Breathe runs from August 4 through December 11, 2021 at the Center for Architecture and Design, 1010 Western Ave, Seattle, WA.

Looking to engage with the exhibit virtually? Join us on 10/27 for a Breathe Panel Discussion. Learn more: Events.


As we collectively emerge from a year of isolation and anxiety, and flow out onto streets once again filled with people, it often feels like the world has stopped to take a deep breath. The 2020 pandemic has forced us to reconsider how we relate to the world, how we interact in our working and social lives, and to give more thought to the unconscious act of breathing in. This renewed consciousness of the atmosphere that surrounds us may lead us to consider anew how we move through spaces and how architecture mediates and conditions our experience of the world.

While the threat of viral infection abates, lessons we learned from this intense global experience can better prepare us for an era of climate crisis. Predictions of intense drought and the threat of a record-breaking wildfire season tell us that clean, cool air is not something we can take for granted. The air around us is a constant reminder to pause and reflect on the value of our shared breath and collective experience as we enter a new and uncertain future.


Think of a time when you passed through a constricted threshold that opens up into a vast room. Visualize the sudden spatial release of entering a movie theater or the gallery room at the aquarium - it’s almost as if your senses have to take a moment to catch up.

As we move through space and time the air in our lungs flows, undergoing a precious exchange propelling our bodies from one moment to the next. The movement of air - now more important than ever - has become the standard by which we decide whether or not we can inhabit a space. It determines if we can go back to our offices for work and if children can return to school. As you review this exhibit, consider how flow can describe something intangible, spatial, or physical. How do these experiences affect how we move through the world, and how the world moves through and around us?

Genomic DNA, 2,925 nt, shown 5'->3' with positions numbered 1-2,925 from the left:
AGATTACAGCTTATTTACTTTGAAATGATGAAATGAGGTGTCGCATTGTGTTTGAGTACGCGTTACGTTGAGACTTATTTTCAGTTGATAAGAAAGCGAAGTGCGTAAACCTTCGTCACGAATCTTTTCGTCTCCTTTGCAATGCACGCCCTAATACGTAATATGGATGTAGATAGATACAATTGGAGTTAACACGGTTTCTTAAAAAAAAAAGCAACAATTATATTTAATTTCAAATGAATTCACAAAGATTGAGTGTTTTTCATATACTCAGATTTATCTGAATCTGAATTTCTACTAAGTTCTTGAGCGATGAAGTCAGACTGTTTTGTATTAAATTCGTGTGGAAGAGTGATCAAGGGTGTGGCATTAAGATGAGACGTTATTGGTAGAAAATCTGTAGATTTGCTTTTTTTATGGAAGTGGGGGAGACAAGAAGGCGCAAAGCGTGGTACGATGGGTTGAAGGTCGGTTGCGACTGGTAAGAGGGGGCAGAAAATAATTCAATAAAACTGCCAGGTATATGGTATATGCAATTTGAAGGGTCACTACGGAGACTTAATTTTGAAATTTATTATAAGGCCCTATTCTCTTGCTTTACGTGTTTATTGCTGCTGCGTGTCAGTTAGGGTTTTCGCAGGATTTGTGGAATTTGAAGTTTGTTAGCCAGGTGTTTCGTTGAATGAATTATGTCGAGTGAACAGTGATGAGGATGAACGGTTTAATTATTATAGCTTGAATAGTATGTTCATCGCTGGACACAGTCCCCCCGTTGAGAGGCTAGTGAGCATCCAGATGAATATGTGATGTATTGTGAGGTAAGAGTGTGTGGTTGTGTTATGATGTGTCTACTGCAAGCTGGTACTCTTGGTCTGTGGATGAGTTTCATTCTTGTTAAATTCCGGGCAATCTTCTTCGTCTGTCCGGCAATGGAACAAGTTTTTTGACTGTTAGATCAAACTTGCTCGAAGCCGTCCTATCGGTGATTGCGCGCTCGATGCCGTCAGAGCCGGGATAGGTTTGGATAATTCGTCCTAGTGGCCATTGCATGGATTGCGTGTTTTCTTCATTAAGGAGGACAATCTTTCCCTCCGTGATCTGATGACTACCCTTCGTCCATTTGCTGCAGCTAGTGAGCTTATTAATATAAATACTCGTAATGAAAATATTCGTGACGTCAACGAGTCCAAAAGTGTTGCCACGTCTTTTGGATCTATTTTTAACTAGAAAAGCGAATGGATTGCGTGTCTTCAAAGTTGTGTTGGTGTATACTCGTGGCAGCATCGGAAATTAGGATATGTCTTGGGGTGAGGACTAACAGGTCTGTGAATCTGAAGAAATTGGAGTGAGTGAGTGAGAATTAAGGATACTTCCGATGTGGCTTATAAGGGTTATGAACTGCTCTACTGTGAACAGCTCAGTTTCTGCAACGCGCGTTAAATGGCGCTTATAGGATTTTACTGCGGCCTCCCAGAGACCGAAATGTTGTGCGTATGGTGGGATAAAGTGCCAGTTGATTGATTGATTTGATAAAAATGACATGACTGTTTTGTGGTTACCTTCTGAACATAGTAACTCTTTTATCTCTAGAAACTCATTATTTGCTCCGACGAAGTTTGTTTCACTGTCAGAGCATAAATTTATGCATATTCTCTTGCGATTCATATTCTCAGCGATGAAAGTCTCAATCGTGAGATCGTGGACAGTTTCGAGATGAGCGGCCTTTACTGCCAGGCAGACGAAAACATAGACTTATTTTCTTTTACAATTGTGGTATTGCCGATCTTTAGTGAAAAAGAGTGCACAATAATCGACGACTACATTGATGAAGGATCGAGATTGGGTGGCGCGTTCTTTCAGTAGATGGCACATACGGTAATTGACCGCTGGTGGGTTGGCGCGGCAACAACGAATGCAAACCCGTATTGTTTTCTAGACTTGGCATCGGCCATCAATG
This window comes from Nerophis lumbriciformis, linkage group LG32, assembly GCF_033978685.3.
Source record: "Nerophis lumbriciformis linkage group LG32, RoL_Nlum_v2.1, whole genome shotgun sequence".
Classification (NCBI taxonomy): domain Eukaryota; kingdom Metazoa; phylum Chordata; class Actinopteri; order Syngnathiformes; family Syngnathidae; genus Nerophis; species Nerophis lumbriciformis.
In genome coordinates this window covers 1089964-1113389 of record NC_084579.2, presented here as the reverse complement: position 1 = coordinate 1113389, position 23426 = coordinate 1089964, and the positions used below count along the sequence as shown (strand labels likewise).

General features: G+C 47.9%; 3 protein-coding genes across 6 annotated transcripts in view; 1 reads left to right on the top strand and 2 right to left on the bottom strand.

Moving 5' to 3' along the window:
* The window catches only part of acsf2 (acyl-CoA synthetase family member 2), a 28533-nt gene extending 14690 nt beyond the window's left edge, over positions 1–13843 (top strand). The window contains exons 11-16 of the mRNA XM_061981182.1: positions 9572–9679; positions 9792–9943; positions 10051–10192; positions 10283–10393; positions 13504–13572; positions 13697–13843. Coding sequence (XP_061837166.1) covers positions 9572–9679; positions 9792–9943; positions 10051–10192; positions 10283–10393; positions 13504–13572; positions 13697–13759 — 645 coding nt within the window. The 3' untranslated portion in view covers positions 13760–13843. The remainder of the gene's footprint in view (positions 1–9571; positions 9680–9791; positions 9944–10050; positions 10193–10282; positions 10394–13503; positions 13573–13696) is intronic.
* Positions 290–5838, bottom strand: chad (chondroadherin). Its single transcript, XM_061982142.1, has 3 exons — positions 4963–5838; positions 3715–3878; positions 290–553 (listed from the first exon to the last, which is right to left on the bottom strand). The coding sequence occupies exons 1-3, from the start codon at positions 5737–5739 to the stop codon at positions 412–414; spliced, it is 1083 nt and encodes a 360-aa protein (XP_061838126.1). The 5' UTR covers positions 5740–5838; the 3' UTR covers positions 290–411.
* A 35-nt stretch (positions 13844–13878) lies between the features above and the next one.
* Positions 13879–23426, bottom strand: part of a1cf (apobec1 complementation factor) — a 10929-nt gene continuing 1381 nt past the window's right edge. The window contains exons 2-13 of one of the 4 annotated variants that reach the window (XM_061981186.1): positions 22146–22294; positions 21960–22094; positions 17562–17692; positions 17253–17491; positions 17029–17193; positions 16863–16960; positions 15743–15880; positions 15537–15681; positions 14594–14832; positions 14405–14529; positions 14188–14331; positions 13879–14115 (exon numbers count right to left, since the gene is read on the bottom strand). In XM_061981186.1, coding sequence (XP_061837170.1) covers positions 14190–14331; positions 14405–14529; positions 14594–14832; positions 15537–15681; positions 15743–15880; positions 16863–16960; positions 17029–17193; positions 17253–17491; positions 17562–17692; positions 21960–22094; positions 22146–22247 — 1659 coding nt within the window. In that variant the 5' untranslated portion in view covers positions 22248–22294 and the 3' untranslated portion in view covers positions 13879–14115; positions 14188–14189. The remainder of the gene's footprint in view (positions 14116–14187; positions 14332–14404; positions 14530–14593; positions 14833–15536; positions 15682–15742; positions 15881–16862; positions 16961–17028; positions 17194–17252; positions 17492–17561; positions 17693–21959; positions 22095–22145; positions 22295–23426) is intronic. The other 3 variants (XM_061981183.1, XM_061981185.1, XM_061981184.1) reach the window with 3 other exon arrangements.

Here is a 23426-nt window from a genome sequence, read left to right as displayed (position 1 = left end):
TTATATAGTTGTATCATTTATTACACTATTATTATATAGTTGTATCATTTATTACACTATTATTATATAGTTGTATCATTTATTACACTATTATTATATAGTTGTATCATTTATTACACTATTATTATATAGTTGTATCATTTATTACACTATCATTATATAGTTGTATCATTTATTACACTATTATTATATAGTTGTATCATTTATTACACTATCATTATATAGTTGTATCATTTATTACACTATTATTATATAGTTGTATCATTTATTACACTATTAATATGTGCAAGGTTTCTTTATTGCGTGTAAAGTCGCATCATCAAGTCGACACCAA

Have you ever walked into a space or situation and felt a predominant tone or mood? This response is often brought about by an intangible awareness. This atmosphere, in both the literal and nebulous sense, can be shaped by physical space. How does architectural form influence the predominant mood of a place? How does the atmosphere affect your perception of the architecture?

For a moment, consider how the seamless integration of air and light through both the built and natural environments might feel and look. Open-air environs that shift throughout the day and over the seasons can create immersive experiences by eliciting emotional responses to physical surroundings. What impacts do these atmospheres have on both our physical and mental wellbeing?


How have you responded to the disruptions of the past year? We all have our own rhythms, patterns, and habits which become as automatic as breathing - things we do almost without thought. Even after major changes to the status quo, the new normal inevitably becomes routine. When professionals don’t question their assumptions, or simply rely on uninspiring design, then repetitive office plans, monotonous McMansions, and formulaic facades can proliferate.

The pandemic created a rift in our lives, disrupted rhythms and forced us to think and move differently in a world that was familiar, yet changed. Streets became playgrounds, homes became schools and offices, and parks became vaccination sites. Spaces were transformed to serve new needs.

During quarantine we developed a new normal, exchanging one set of patterns for another, often under great stress. As we emerge from quarantine into yet another new normal, now is the time to stop and reflect on our experiences; both prior to quarantine and during. What parts do we want to leave behind? What do we want to take with us?

Thank you to our sponsors who make exhibits like this possible!

Platinum Sponsors

Gold Sponsor: AHT Insurance


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